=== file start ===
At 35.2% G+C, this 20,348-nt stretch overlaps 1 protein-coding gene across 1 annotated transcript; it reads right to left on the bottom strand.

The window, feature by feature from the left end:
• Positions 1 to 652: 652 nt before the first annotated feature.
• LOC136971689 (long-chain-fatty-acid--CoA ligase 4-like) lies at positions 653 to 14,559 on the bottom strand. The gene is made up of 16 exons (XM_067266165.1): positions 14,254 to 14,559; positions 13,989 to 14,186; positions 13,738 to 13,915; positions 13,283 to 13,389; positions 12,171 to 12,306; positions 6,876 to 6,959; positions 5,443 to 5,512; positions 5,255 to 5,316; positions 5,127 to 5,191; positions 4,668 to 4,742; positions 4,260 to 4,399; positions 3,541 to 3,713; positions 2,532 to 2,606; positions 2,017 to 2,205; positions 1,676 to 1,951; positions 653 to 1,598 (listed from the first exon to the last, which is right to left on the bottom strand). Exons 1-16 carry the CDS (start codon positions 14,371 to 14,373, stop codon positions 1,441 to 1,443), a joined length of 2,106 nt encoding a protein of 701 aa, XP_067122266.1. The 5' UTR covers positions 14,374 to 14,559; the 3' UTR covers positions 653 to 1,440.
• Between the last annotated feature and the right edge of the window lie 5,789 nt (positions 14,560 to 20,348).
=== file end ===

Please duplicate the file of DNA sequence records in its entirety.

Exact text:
At 35.2% G+C, this 20,348-nt stretch overlaps 1 protein-coding gene across 1 annotated transcript; it reads right to left on the bottom strand.

The window, feature by feature from the left end:
• Positions 1 to 652: 652 nt before the first annotated feature.
• LOC136971689 (long-chain-fatty-acid--CoA ligase 4-like) lies at positions 653 to 14,559 on the bottom strand. The gene is made up of 16 exons (XM_067266165.1): positions 14,254 to 14,559; positions 13,989 to 14,186; positions 13,738 to 13,915; positions 13,283 to 13,389; positions 12,171 to 12,306; positions 6,876 to 6,959; positions 5,443 to 5,512; positions 5,255 to 5,316; positions 5,127 to 5,191; positions 4,668 to 4,742; positions 4,260 to 4,399; positions 3,541 to 3,713; positions 2,532 to 2,606; positions 2,017 to 2,205; positions 1,676 to 1,951; positions 653 to 1,598 (listed from the first exon to the last, which is right to left on the bottom strand). Exons 1-16 carry the CDS (start codon positions 14,371 to 14,373, stop codon positions 1,441 to 1,443), a joined length of 2,106 nt encoding a protein of 701 aa, XP_067122266.1. The 5' UTR covers positions 14,374 to 14,559; the 3' UTR covers positions 653 to 1,440.
• Between the last annotated feature and the right edge of the window lie 5,789 nt (positions 14,560 to 20,348).